Wednesday, April 2, 2008

A medieval tour

Today I'd like to invite you to a tour through medieval Germany - or, to be more precise, a tour showing you remaining old architecture, most times half-timbered houses, in several small cities in the State of Hesse, Germany.

A little background: One jokes that the forefathers of the Hessians, the Germanic tribe of the Chatti, somehow as the only tribe missed the big migration period ("Völkerwandung") in the very early medieval time. Maybe that's why the Hessians are very conscious and proud of their heritage - since they can't be proud of their discoveries and travels! True or not true - at least the Hessians show a lot of effort in caring for their old houses! ;-)

Let's start in the South of Hesse, in the Rhinegau, one of the wine-producing regions along the Rhine. Here we have a glimpse at Eltville, a small and nice town, with a plethora of restaurants offering good food and of course lots of wine, and a nice promenade. Here we see part of this promenade, and on the right side the old castle, originally built in the 14th century. You can see some ruins of it and the restored white tower. The tower was a so called "Wohnturm" BTW, a tower to live in, not one for defending the castle:


Click here for large version.


Now we venture into Eltville's cobblestone streets with a first glimpse of some half-timbered houses and one of the many restaurants, this one called "Yellow House". Unfortunately - you may have noted - this weekend before Easter weather is bad and cold, and no tables wait for the guests outside:


Click here for large version.


With a last look at the Old Town of Eltville - several colorful umbrellas included for free! - we leave this city:


Click here for large version.


Now we'll drive a few kilometers up the Rhine to Johannisberg, risking a look at a vineyard with the Rhine in the background. On the right you see a Romanesque basilica belonging to an old monastery, and this basilica was built in the 12th century to honor John the Baptist - that is how Johannisberg or "John's mountain" came to its name:


Click here for large version.


Venturing up to the North of Hesse we'll now visit Bad Wildungen, a small city and a health resort. It also sports a wonderful Old Town, here some glimpses of it. First the outer region of the Old Town in the evening light:


Click here for large version.


In a side street we discover this blue ensemble:


Click here for large version.


And finally a look at the market square including the Town Hall and a nice pano twin ;-):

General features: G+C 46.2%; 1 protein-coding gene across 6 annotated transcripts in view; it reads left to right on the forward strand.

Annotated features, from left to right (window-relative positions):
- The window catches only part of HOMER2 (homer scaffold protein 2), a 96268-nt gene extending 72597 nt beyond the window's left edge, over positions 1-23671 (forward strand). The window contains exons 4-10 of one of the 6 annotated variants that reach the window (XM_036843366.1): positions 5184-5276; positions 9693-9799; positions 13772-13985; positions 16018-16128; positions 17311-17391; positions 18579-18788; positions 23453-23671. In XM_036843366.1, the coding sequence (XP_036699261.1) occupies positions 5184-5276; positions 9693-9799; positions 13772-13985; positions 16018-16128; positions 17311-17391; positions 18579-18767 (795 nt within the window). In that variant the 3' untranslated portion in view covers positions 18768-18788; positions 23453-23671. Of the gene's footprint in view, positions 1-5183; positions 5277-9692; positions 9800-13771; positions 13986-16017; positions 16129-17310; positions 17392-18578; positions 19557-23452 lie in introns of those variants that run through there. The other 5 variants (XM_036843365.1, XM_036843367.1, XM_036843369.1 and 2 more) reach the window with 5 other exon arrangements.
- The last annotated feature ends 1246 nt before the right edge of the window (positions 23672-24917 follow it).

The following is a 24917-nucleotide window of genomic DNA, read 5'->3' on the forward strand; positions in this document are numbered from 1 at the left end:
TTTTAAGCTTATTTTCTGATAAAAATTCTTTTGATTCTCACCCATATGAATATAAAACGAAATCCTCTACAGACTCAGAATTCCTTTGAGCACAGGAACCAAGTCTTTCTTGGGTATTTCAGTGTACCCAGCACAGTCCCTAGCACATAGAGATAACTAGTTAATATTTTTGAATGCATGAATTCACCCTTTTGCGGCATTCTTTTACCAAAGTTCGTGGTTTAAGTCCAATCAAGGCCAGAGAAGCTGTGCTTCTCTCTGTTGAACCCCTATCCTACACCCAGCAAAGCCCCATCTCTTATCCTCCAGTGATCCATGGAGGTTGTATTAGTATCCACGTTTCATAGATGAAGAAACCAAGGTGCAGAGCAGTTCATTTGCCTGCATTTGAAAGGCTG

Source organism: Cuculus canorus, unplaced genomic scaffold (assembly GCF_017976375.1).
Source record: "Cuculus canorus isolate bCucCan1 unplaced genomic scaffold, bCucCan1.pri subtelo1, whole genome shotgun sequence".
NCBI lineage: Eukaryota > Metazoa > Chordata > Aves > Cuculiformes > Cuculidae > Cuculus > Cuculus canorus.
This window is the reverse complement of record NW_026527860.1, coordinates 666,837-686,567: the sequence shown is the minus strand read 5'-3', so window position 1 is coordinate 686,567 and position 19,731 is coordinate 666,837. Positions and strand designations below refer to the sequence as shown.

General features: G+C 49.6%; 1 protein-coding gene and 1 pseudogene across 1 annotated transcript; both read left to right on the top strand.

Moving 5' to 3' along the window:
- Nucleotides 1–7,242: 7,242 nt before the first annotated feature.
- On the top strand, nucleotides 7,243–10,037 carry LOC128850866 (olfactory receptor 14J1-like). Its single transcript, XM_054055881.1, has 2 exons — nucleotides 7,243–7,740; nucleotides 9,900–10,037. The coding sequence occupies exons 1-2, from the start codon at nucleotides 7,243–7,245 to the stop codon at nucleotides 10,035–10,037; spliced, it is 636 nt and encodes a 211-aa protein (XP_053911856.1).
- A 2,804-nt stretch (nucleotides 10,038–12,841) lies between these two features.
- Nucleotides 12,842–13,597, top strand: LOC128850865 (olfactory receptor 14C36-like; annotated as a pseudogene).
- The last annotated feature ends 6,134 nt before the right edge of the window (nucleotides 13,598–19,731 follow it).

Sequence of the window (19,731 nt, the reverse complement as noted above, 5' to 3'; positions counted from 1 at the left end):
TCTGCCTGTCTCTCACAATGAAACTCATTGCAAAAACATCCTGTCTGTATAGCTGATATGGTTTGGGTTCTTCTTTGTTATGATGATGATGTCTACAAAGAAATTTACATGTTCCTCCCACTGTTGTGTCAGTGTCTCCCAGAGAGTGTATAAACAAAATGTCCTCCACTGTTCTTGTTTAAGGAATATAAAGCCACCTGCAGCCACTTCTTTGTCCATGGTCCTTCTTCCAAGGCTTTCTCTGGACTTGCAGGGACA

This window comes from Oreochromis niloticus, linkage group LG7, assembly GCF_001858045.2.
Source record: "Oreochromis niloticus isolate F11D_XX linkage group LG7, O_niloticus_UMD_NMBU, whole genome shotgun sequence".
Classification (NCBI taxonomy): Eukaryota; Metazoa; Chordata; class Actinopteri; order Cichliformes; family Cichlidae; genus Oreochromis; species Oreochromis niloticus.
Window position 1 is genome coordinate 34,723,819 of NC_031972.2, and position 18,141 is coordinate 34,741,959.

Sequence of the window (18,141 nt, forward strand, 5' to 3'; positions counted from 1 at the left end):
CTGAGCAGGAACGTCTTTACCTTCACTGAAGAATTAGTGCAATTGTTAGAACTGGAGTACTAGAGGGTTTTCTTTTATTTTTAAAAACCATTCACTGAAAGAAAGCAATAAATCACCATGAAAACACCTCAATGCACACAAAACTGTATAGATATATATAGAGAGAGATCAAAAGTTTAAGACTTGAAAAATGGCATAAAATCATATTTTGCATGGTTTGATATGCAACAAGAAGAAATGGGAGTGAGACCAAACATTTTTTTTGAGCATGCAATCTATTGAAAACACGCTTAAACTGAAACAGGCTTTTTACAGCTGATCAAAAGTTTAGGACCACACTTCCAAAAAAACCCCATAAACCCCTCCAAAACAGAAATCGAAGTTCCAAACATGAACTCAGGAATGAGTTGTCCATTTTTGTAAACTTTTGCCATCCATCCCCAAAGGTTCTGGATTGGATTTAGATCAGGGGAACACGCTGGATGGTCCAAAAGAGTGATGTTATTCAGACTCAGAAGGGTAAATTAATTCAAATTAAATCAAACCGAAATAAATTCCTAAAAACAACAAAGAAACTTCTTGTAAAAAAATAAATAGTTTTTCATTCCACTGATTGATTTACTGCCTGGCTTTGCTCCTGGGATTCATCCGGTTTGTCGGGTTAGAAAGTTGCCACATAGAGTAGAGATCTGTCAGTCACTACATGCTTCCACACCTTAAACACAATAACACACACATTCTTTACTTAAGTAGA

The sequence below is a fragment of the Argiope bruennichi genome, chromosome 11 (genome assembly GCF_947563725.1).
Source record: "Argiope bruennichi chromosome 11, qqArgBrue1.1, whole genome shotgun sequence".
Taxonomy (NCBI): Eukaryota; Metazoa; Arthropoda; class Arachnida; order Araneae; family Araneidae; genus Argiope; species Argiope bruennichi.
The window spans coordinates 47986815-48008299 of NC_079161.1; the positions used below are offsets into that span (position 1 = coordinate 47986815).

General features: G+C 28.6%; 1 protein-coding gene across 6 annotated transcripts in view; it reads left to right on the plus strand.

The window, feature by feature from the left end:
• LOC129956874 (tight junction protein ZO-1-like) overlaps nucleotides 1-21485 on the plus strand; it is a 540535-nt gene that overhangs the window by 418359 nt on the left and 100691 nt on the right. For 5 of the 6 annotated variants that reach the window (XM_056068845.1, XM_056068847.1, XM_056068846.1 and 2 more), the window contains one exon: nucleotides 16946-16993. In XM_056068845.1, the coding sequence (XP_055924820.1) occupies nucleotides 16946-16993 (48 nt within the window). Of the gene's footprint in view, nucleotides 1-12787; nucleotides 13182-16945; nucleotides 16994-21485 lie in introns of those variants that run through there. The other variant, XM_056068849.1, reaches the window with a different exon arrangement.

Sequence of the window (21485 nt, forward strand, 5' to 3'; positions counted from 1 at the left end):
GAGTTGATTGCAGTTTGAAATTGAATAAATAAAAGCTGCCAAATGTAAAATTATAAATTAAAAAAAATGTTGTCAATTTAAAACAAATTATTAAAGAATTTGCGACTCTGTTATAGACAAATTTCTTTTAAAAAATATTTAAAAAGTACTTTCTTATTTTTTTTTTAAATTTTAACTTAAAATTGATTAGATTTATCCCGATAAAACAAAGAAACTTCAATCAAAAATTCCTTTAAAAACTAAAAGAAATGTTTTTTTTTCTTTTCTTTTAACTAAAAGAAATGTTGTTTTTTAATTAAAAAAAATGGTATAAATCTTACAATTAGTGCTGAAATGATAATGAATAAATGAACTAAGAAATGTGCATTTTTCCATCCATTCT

Click here for large version.


To the East of Bad Wildungen we find Melsungen, a fascinating town with an Old Town almost completely filled with half-timbered houses. Here a look at the market square with the Town Hall on the right side – the building in red:


Click here for large version.


The sheer number of half-timbered houses you also can see in the side streets of Melsungen inspired me to this somewhat irritating, but at least really self made picture post-card of Melsungen, showing: one of those streets in the background, a sculpture on the left, some half-timbered houses on the market square on top and the Town Hall from 1556 at the right:


Click here for large version.


Last station on our medieval trip is Korbach in the North of Hesse. Here we first see
again a part of the Old Town - on the left with the spire the Town Hall, on the utmost right the public library in the largest half-timbered building of the city:


Click here for large version.


At a side street we discover something rare, a half-timbered house combined with baroque decoration - here it's door:


Click here for large version.


Now something quite corny, a Hotel named "Goldflair" located across the Town Hall, with gold foils in the windows underscoring its name:


Click here for large version.


And with this glimpse of the old market square with a nowadays unused pillory in its center we finish our tour. BTW: The pillory we see here indeed was never used. It was rebuilt in the 1960s for touristic purposes only - but it's modeled after the original that really once stood here - and that one was used for sure! ;-)


Click here for large version.


I hope you enjoyed this travel back in old times - despite the bad weather! And now back to todays world & work!

1 comment:

Cynthia Farr-Weinfeld, CHt. said...

As always, great photos, great panos, and a wonderfully told story behind it all! Thanks Phil, Cindy from Portland, Maine, USA